Politics & Government

Local officials outline ways to minimize impacts of earthquakes and other hazards

Staff file, 2001: Damage to the Fourth Avenue Bridge in Olympia is evident as workers assess the impact of the Nisqually Earthquake.
Staff file, 2001: Damage to the Fourth Avenue Bridge in Olympia is evident as workers assess the impact of the Nisqually Earthquake. Staff photographer

Earthquakes, floods and ice storms are hazards that can’t be stopped.

But with the right planning, those events don’t have to cripple communities and turn into disasters, local emergency management officials say.

A new, nearly 400-page document outlines the top emergency hazards and how local officials plan to minimize their damage.

The Hazards Mitigation Plan for the Thurston Region was prepared by the Thurston Regional Planning Council, and is under review for public comment through Wednesday afternoon. A work group of nearly 30 emergency response representatives from Thurston County’s cities and towns, tribes, school districts, fire districts and other groups worked for the past two years to develop the plan.

Local governments also worked together on hazards mitigation plans in 2003 and 2009.

“Our first two plans were somewhat more response and preparedness orientated,” said Paul Brewster, a senior planner with Thurston Regional Planning Council, which represents 21 jurisdictions and organizations in the area. “The whole point of mitigation is to prevent the disaster from occurring in the first place, and minimizing the impact.”

Thurston County has the fifth-highest rate of federal disaster declarations in the state. Between 1965 and 2016, the county received 22 federal declarations, including ones tied to a 6.7 magnitude earthquake that rocked the Puget Sound region on April 29, 1965, the eruption of Mount St. Helens on May 18, 1980, and the 6.8 magnitude Nisqually Earthquake on Feb. 28, 2001.

The most recent declaration was in 2012 when a winter storm buried Thurston County in a foot of snow and ice.

In 2014, Thurston County was awarded nearly $60,000 in grants to update the hazards mitigation plan, and that amount was matched by the county in staff time and resources, according to Brewster.

The plan is designed to keep South Sound communities from having to issue future federal disaster declarations, which are used to free up money for recovery efforts, according to Andrew Kinney, emergency management coordinator for Thurston County. The plan defines mitigation as actions that reduce the demand for preparedness and response activities, such as elevating or removing structures in areas that are prone to flooding or regulating future development in those areas.

“The whole point of the plan is to break that disaster cycle,” Brewster said.

Many activities in the plan continue efforts outlined in previous editions, such as a remapping of flood plains for all rivers, streams and high groundwater areas in the region.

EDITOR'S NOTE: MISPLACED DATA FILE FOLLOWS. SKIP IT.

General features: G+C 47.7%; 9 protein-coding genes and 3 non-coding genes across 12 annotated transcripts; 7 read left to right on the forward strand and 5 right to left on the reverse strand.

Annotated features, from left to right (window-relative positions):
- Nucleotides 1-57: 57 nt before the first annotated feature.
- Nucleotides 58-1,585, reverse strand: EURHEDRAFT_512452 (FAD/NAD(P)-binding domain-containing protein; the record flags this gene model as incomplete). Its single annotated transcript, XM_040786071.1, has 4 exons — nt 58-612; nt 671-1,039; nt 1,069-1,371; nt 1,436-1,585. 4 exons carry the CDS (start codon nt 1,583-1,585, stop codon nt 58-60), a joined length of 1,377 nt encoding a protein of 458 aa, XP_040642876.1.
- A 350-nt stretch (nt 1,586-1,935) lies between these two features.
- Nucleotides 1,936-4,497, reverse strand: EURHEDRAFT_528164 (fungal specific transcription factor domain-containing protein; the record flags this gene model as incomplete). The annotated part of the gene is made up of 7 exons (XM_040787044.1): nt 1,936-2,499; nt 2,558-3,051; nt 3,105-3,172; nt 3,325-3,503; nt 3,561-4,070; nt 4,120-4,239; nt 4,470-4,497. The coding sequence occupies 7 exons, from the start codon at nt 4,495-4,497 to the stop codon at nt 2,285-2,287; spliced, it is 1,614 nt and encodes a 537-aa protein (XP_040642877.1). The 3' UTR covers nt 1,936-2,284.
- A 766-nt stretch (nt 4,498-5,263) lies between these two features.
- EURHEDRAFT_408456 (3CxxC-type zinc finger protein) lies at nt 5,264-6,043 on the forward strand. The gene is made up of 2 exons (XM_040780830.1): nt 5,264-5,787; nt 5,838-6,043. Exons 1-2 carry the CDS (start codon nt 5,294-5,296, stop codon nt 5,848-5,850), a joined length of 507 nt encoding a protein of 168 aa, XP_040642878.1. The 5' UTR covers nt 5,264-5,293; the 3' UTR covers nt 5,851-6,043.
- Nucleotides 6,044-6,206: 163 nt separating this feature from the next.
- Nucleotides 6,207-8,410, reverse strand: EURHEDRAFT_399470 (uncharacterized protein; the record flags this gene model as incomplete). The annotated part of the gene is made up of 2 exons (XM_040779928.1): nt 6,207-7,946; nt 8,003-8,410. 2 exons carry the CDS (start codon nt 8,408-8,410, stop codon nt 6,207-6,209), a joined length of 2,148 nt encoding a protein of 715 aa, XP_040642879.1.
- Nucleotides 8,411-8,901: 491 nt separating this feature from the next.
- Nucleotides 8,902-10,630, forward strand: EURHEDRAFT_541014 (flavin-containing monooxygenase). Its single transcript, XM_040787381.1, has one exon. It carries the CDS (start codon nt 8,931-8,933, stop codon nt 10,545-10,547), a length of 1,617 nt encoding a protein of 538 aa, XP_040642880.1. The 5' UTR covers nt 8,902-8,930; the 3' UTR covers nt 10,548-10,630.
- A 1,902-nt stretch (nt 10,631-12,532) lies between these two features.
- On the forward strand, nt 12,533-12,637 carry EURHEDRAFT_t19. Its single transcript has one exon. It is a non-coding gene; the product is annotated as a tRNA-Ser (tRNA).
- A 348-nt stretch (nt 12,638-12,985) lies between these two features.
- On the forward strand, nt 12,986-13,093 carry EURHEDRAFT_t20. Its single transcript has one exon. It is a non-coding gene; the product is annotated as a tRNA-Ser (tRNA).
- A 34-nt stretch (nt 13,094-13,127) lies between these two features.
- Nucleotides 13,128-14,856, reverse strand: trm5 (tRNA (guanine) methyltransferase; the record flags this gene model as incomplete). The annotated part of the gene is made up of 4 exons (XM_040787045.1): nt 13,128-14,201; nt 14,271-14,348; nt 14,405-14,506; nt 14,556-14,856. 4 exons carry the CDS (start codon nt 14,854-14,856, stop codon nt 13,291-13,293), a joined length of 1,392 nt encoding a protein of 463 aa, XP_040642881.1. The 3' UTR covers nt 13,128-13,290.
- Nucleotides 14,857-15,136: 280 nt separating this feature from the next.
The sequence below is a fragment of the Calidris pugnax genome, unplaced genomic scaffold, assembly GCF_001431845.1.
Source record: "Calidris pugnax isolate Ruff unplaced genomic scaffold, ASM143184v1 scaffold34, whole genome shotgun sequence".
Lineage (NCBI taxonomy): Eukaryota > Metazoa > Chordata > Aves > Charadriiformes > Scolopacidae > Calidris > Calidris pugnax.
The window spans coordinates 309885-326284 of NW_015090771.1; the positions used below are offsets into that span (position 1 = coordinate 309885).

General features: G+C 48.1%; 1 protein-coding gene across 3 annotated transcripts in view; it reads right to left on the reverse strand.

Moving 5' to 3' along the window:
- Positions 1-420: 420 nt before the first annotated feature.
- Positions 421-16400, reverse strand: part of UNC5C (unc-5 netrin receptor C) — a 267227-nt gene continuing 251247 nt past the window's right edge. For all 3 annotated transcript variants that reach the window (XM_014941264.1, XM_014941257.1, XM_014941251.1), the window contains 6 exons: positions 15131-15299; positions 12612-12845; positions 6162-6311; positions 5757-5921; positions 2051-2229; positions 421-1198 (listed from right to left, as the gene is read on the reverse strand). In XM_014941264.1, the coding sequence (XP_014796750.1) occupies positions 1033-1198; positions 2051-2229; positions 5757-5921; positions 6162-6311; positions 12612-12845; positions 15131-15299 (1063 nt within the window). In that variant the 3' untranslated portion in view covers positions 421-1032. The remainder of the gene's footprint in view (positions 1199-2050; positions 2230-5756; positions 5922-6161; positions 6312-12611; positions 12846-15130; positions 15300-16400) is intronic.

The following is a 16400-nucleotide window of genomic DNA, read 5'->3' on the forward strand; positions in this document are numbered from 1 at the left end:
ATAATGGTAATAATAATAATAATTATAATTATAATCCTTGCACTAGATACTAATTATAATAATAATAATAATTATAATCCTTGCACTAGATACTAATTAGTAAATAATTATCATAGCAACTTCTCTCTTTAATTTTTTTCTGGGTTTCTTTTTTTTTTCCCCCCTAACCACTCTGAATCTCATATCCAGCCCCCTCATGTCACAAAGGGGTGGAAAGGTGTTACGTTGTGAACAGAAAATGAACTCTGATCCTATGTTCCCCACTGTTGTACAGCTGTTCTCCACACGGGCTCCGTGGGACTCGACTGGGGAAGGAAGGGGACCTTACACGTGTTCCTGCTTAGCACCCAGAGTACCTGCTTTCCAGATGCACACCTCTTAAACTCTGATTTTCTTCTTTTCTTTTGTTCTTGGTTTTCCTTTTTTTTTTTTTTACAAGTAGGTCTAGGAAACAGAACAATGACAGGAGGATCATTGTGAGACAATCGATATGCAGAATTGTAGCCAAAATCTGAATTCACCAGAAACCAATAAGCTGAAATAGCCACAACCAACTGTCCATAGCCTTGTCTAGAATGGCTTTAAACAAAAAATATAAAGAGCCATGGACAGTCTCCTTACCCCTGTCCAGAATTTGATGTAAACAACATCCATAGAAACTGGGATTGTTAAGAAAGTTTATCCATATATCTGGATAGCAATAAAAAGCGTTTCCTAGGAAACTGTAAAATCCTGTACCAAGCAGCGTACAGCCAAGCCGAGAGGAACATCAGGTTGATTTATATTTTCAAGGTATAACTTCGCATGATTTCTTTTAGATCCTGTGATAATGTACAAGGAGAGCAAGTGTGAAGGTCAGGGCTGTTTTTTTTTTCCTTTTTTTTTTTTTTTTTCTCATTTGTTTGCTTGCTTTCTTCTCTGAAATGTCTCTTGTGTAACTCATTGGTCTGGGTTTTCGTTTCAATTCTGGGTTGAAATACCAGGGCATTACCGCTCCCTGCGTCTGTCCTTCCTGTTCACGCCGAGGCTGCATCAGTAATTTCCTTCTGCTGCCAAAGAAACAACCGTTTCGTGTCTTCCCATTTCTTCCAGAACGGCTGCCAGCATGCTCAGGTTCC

Two new activities proposed in the plan are designed to help prevent potential harm after an event. They include training county engineers to conduct seismic evaluations for bridges after an earthquake to determine safety levels and developing a plan to address medical needs of people who rely on electricity-powered medical equipment, such as motorized scooters and dialysis machines.

Each participating municipality or district that participated created their own annex, or local plan, and “should be conducting their own public outreach process on their initiatives before they adopt it,” Brewster said.

The regional plan covers work that will be done over the next five years to protect lives, infrastructure, property and the environment during future hazards. It mixes history with the latest science and technology to identify hazard areas and predict potential impacts.

People can view the plan at www.trpc.org.

One of the outcomes of a past mitigation plan is AlertSense, a new community notification system, Kinney said. People can subscribe to the system to get emergency alerts on river flooding, extreme storms and other hazards. Officials can also use the system to send notifications to mobile devices in certain areas of the county, even if they don’t subscribe to the system.

But there’s much more work that can be done to improve communications during a disaster, Kinney said.

“There are still pockets in the county that you can only reach by landline,” he said.

In addition, the hazards mitigation plan is only one portion of keeping disaster at bay, Kinney said. Emergency preparedness also saves lives when hazards strike, he said.

Lisa Pemberton: 360-754-5433, @Lisa_Pemberton

Provide input

Community members are invited to review and provide feedback on the most recent edition of the Hazards Mitigation Plan for The Thurston Region through 5 p.m. Wednesday. View the plan at www.trpc.org.